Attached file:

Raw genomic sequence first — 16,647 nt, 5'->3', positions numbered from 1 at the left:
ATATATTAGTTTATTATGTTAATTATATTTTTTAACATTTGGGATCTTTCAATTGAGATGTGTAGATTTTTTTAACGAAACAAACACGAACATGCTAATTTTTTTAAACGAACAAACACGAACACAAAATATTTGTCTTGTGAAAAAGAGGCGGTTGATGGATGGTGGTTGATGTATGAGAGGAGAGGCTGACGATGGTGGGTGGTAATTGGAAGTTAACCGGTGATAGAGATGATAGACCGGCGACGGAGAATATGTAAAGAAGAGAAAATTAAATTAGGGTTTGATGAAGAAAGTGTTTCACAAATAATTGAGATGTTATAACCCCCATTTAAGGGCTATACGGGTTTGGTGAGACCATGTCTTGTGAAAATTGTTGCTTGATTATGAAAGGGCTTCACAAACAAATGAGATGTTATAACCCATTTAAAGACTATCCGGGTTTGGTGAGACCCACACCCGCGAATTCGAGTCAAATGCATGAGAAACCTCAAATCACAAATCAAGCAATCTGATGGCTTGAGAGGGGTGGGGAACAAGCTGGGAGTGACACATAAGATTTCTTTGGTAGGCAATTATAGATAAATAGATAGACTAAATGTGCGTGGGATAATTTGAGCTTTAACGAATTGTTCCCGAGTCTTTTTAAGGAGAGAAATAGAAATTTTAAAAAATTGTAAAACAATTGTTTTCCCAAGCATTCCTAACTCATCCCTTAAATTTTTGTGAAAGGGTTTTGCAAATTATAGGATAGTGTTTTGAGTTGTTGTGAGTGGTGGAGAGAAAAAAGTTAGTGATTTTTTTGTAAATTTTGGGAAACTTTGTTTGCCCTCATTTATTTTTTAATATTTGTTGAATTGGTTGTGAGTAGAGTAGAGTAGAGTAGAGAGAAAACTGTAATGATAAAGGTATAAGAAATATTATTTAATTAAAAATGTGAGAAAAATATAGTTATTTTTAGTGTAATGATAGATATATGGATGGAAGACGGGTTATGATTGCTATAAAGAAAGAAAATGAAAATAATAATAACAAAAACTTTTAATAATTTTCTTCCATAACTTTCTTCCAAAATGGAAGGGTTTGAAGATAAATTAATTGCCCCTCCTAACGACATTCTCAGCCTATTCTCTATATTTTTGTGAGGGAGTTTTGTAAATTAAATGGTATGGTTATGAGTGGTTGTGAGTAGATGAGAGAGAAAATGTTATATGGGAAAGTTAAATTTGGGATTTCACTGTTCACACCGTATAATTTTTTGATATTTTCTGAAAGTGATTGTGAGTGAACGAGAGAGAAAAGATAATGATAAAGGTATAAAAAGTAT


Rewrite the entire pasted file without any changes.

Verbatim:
Raw genomic sequence first — 16,647 nt, 5'->3', positions numbered from 1 at the left:
ATATATTAGTTTATTATGTTAATTATATTTTTTAACATTTGGGATCTTTCAATTGAGATGTGTAGATTTTTTTAACGAAACAAACACGAACATGCTAATTTTTTTAAACGAACAAACACGAACACAAAATATTTGTCTTGTGAAAAAGAGGCGGTTGATGGATGGTGGTTGATGTATGAGAGGAGAGGCTGACGATGGTGGGTGGTAATTGGAAGTTAACCGGTGATAGAGATGATAGACCGGCGACGGAGAATATGTAAAGAAGAGAAAATTAAATTAGGGTTTGATGAAGAAAGTGTTTCACAAATAATTGAGATGTTATAACCCCCATTTAAGGGCTATACGGGTTTGGTGAGACCATGTCTTGTGAAAATTGTTGCTTGATTATGAAAGGGCTTCACAAACAAATGAGATGTTATAACCCATTTAAAGACTATCCGGGTTTGGTGAGACCCACACCCGCGAATTCGAGTCAAATGCATGAGAAACCTCAAATCACAAATCAAGCAATCTGATGGCTTGAGAGGGGTGGGGAACAAGCTGGGAGTGACACATAAGATTTCTTTGGTAGGCAATTATAGATAAATAGATAGACTAAATGTGCGTGGGATAATTTGAGCTTTAACGAATTGTTCCCGAGTCTTTTTAAGGAGAGAAATAGAAATTTTAAAAAATTGTAAAACAATTGTTTTCCCAAGCATTCCTAACTCATCCCTTAAATTTTTGTGAAAGGGTTTTGCAAATTATAGGATAGTGTTTTGAGTTGTTGTGAGTGGTGGAGAGAAAAAAGTTAGTGATTTTTTTGTAAATTTTGGGAAACTTTGTTTGCCCTCATTTATTTTTTAATATTTGTTGAATTGGTTGTGAGTAGAGTAGAGTAGAGTAGAGAGAAAACTGTAATGATAAAGGTATAAGAAATATTATTTAATTAAAAATGTGAGAAAAATATAGTTATTTTTAGTGTAATGATAGATATATGGATGGAAGACGGGTTATGATTGCTATAAAGAAAGAAAATGAAAATAATAATAACAAAAACTTTTAATAATTTTCTTCCATAACTTTCTTCCAAAATGGAAGGGTTTGAAGATAAATTAATTGCCCCTCCTAACGACATTCTCAGCCTATTCTCTATATTTTTGTGAGGGAGTTTTGTAAATTAAATGGTATGGTTATGAGTGGTTGTGAGTAGATGAGAGAGAAAATGTTATATGGGAAAGTTAAATTTGGGATTTCACTGTTCACACCGTATAATTTTTTGATATTTTCTGAAAGTGATTGTGAGTGAACGAGAGAGAAAAGATAATGATAAAGGTATAAAAAGTAT